When your device is turned off, its data may also be vulnerable to manipulation and theft. To protect against this, your device should be fully encrypted (including the operating system itself). This prevents alterations to the code and switching to the operating system to a counterfeit.
Configure private DNS and a firewall (or use a VPN)
One of the easiest ways for a government or advertiser to get a list of sites you visit is to simply ask your DNS provider for it. Every time you open a page, your computer will forward part of the URL to the DNS provider, which will resolve it to an IP address that your computer can use to connect to the site’s server. You can read more about DNS here.
By using a privacy-conscious DNS provider such as LibreDNS, you have the promise that your requests are not logged. Many VPN providers (including ExpressVPN) also run their own DNS services and do not log DNS requests.
You should also have a firewall enabled on your machine or at least work behind one. In the simplest terms, your router at home will serve as a firewall and block eventual incoming connections to your computer. Running a VPN can also act as a firewall.
Don’t share devices
Ideally, avoid sharing devices. But if you have to share, it should be with someone you trust not to spy on you and who is savvy enough to recognize and defend against threats.
Part 2: Safeguards on your browser
Select the right browser
Making the right choice for your browser is important. While modern browsers all share key features such as tabs, search, and bookmarks, they differ slightly in their customizability and navigation. There are plenty of browsers to choose from, but few focus on privacy by default. Here are the ones that stand out.
Mozilla’s Firefox is the most well-known fully open-source browser. It is financed by the Mozilla Foundation, a not-for-profit dedicated to promoting open-source software. As such, it doesn’t have a business model and does not belong to any of the large advertising companies. Firefox can natively be configured to block trackers and will alert you about fingerprinting (more below) by default. It can be customized with add-ons for a more granular private browsing experience. In Firefox you can use uBlock Origin to block advertisements (and increase your browsing speed) and use EFF’s Privacy Badger to further control which sites you are connecting to and which are allowed to set cookies. Duckduckgo’s Privacy Essentials is a bundle with these and other useful browser extensions.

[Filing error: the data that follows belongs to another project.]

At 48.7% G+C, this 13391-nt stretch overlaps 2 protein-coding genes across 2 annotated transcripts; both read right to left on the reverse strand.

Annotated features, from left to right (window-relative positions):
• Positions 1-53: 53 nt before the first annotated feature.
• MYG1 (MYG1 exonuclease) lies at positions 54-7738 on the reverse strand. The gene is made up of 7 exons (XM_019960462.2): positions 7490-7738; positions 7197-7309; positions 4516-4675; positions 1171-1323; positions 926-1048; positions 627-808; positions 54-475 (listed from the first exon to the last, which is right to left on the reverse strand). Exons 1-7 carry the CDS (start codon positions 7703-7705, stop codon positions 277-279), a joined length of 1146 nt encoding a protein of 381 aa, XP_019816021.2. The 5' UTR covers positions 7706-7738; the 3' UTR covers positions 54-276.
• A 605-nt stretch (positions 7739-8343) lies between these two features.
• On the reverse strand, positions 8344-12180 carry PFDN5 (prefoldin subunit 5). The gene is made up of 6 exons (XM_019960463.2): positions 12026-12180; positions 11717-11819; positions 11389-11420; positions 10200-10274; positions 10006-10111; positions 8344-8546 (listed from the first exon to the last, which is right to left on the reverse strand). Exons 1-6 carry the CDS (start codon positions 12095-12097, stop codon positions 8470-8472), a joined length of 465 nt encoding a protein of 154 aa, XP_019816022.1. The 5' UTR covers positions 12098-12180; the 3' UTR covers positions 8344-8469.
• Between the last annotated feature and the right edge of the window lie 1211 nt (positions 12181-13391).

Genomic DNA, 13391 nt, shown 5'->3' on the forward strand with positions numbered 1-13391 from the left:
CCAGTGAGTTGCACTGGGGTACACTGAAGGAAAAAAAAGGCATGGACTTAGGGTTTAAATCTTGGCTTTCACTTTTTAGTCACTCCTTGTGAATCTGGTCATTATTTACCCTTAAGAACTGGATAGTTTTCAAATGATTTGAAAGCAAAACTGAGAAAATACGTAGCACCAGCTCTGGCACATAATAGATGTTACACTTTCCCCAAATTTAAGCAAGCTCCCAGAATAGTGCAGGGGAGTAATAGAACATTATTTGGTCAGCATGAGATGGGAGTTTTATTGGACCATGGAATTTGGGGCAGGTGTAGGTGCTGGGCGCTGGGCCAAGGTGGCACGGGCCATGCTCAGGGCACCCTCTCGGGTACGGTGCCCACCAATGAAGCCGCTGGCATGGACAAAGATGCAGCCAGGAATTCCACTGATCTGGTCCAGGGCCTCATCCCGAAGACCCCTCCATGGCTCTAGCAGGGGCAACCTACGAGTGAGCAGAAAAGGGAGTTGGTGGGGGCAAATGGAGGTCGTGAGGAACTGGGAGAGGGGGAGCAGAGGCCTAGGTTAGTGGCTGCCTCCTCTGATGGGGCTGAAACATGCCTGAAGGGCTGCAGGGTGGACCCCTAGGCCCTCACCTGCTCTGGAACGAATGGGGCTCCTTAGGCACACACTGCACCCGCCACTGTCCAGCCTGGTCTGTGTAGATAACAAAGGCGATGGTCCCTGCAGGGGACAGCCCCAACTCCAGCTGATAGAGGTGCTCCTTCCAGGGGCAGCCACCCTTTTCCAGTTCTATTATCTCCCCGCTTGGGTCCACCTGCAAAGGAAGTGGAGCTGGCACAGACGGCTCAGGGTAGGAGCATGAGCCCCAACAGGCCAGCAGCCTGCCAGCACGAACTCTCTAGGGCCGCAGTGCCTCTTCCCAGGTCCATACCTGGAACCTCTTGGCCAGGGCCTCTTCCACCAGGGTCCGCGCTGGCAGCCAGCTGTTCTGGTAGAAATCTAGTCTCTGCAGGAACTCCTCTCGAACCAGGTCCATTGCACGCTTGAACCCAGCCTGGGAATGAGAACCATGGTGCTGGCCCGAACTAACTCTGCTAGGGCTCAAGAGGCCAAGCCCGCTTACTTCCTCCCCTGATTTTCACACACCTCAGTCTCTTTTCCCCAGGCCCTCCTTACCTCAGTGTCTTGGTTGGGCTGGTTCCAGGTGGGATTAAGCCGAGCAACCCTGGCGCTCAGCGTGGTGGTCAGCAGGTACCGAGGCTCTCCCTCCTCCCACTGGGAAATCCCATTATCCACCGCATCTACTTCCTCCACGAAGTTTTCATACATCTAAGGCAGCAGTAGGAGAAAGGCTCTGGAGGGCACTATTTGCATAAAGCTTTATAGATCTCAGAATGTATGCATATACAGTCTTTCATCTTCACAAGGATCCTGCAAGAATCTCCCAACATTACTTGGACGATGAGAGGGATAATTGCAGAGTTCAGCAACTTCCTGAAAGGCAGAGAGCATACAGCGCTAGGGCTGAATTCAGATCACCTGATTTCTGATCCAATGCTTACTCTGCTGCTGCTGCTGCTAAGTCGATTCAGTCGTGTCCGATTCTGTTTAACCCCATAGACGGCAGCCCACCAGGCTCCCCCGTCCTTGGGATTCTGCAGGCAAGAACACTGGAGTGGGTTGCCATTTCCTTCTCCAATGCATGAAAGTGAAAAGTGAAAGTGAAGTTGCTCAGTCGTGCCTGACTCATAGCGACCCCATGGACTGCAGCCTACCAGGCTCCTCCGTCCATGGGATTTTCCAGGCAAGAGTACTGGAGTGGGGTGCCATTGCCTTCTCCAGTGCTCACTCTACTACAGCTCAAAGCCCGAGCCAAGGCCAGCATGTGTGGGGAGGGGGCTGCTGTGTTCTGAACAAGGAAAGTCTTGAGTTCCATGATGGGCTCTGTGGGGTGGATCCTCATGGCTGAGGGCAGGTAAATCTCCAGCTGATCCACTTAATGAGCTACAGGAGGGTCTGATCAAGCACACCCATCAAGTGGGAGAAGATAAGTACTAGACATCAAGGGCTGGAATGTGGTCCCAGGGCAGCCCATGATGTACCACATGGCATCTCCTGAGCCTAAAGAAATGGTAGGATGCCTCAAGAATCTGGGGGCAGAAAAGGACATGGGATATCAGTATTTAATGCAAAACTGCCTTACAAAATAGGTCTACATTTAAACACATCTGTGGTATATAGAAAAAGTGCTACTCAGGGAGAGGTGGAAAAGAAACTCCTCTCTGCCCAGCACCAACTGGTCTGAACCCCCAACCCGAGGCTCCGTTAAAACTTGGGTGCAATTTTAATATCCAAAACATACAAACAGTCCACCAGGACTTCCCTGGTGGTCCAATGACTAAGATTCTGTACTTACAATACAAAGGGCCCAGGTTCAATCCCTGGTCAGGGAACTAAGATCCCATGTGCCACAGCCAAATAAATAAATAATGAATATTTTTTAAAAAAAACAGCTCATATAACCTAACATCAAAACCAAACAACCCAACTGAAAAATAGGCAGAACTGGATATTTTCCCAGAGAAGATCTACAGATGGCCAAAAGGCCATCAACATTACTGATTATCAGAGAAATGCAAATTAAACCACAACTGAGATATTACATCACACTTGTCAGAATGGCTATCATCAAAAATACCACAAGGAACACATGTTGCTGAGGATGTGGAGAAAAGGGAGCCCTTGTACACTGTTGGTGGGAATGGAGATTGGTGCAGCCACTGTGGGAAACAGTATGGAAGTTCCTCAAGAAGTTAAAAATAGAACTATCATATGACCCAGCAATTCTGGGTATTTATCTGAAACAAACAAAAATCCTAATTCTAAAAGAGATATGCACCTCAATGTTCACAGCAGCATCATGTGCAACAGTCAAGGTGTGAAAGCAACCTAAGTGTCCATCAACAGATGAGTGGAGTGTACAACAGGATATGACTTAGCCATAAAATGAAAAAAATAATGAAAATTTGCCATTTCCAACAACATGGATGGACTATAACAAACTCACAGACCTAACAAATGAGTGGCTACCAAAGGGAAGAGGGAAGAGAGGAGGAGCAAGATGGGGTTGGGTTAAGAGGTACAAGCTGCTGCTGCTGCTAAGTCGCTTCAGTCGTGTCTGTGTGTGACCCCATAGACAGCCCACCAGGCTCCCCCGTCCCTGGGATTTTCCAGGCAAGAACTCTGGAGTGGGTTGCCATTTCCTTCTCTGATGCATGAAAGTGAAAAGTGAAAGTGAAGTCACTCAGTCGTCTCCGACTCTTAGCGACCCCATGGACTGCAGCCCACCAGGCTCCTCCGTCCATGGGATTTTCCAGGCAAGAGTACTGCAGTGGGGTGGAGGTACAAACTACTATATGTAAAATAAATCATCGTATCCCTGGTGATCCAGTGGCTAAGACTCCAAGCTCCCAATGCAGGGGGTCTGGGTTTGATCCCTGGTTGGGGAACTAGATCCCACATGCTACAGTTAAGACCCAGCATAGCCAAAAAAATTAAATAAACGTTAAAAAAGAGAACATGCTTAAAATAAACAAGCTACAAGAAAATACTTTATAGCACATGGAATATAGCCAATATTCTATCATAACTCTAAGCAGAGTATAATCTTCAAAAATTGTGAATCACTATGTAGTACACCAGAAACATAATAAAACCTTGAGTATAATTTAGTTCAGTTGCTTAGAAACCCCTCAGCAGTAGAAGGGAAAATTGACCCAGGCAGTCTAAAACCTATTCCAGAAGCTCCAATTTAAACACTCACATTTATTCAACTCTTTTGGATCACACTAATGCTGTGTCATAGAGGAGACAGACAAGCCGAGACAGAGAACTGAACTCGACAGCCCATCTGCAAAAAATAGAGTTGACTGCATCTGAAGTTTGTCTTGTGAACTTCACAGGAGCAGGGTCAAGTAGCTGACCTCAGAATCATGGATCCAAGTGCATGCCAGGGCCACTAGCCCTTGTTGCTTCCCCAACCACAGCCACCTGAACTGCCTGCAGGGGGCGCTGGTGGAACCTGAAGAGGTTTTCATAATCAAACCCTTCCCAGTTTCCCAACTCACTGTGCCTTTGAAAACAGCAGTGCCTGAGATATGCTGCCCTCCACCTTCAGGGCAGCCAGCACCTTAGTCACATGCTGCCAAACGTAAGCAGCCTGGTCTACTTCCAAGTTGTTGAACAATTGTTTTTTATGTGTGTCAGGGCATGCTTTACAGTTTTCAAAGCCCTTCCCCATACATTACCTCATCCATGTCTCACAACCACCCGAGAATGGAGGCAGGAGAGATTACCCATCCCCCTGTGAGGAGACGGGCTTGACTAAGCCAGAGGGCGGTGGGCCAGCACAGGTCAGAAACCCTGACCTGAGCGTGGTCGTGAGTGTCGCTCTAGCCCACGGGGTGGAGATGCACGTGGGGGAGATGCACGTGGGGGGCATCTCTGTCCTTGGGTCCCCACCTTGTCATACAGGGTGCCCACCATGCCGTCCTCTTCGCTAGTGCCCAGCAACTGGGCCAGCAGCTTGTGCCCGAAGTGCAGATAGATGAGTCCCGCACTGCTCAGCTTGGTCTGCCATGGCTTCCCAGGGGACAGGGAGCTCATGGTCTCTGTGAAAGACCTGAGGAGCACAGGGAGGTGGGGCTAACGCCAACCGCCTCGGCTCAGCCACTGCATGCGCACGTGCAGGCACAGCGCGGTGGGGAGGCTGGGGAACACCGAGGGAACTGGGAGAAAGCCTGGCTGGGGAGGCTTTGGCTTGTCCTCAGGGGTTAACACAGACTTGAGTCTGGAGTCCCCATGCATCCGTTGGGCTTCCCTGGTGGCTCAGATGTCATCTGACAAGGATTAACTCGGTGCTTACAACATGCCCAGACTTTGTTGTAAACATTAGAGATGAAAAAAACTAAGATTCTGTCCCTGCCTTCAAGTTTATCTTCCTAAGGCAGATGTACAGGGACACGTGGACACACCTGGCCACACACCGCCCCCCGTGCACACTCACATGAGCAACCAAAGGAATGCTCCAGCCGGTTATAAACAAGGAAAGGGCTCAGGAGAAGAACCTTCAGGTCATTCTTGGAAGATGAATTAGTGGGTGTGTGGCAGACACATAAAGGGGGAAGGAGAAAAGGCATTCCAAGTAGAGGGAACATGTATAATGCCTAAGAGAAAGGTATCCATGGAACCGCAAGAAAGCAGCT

Brave is a relatively new browser that markets itself specifically to a privacy-conscious audience. Brave has an interesting business model, in which you can choose to see some advertisements as long as they don’t track you. You can also choose to get a tiny reward (like a frequent-flyer point) for the advertisements you see. Brave has been criticized for its practice of injecting its own ads into other sites, but it has also made significant advancements in rethinking online marketing.
The Tor Project is not just a browser but a network of hidden services spanning the globe. Based on Firefox, it is by far the most privacy-conscious browser out there. All your data is routed through the free and encrypted Tor network by default, allowing you to access censored sites and escape the prying eyes of your local government or ISP—even without a VPN. The Tor browser is optimized for privacy without the need for extensions. The downside is slow speeds, and some sites may appear buggy. You might see more Captchas than usual when using the Tor browser.
Know your browser settings